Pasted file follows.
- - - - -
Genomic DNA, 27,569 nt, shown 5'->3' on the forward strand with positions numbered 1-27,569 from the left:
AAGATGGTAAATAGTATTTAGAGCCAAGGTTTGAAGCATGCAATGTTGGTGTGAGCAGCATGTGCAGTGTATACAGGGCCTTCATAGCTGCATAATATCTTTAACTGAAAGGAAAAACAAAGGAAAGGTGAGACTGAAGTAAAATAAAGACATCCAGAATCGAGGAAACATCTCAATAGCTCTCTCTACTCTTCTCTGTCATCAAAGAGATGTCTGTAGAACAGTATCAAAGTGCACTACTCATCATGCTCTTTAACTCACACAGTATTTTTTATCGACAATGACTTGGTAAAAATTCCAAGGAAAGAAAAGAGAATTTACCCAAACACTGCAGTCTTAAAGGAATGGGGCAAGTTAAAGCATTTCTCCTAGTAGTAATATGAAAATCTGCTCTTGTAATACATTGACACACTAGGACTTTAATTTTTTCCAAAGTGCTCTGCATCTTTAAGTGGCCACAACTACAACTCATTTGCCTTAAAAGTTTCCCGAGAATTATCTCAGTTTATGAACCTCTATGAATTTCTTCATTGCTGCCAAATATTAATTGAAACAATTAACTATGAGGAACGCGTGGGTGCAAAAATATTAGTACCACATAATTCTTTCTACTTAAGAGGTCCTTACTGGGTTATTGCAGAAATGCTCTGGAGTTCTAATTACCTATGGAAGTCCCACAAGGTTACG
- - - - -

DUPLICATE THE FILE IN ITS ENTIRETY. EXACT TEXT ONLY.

Genomic DNA, 27,569 nt, shown 5'->3' on the forward strand with positions numbered 1-27,569 from the left:
AAGATGGTAAATAGTATTTAGAGCCAAGGTTTGAAGCATGCAATGTTGGTGTGAGCAGCATGTGCAGTGTATACAGGGCCTTCATAGCTGCATAATATCTTTAACTGAAAGGAAAAACAAAGGAAAGGTGAGACTGAAGTAAAATAAAGACATCCAGAATCGAGGAAACATCTCAATAGCTCTCTCTACTCTTCTCTGTCATCAAAGAGATGTCTGTAGAACAGTATCAAAGTGCACTACTCATCATGCTCTTTAACTCACACAGTATTTTTTATCGACAATGACTTGGTAAAAATTCCAAGGAAAGAAAAGAGAATTTACCCAAACACTGCAGTCTTAAAGGAATGGGGCAAGTTAAAGCATTTCTCCTAGTAGTAATATGAAAATCTGCTCTTGTAATACATTGACACACTAGGACTTTAATTTTTTCCAAAGTGCTCTGCATCTTTAAGTGGCCACAACTACAACTCATTTGCCTTAAAAGTTTCCCGAGAATTATCTCAGTTTATGAACCTCTATGAATTTCTTCATTGCTGCCAAATATTAATTGAAACAATTAACTATGAGGAACGCGTGGGTGCAAAAATATTAGTACCACATAATTCTTTCTACTTAAGAGGTCCTTACTGGGTTATTGCAGAAATGCTCTGGAGTTCTAATTACCTATGGAAGTCCCACAAGGTTACG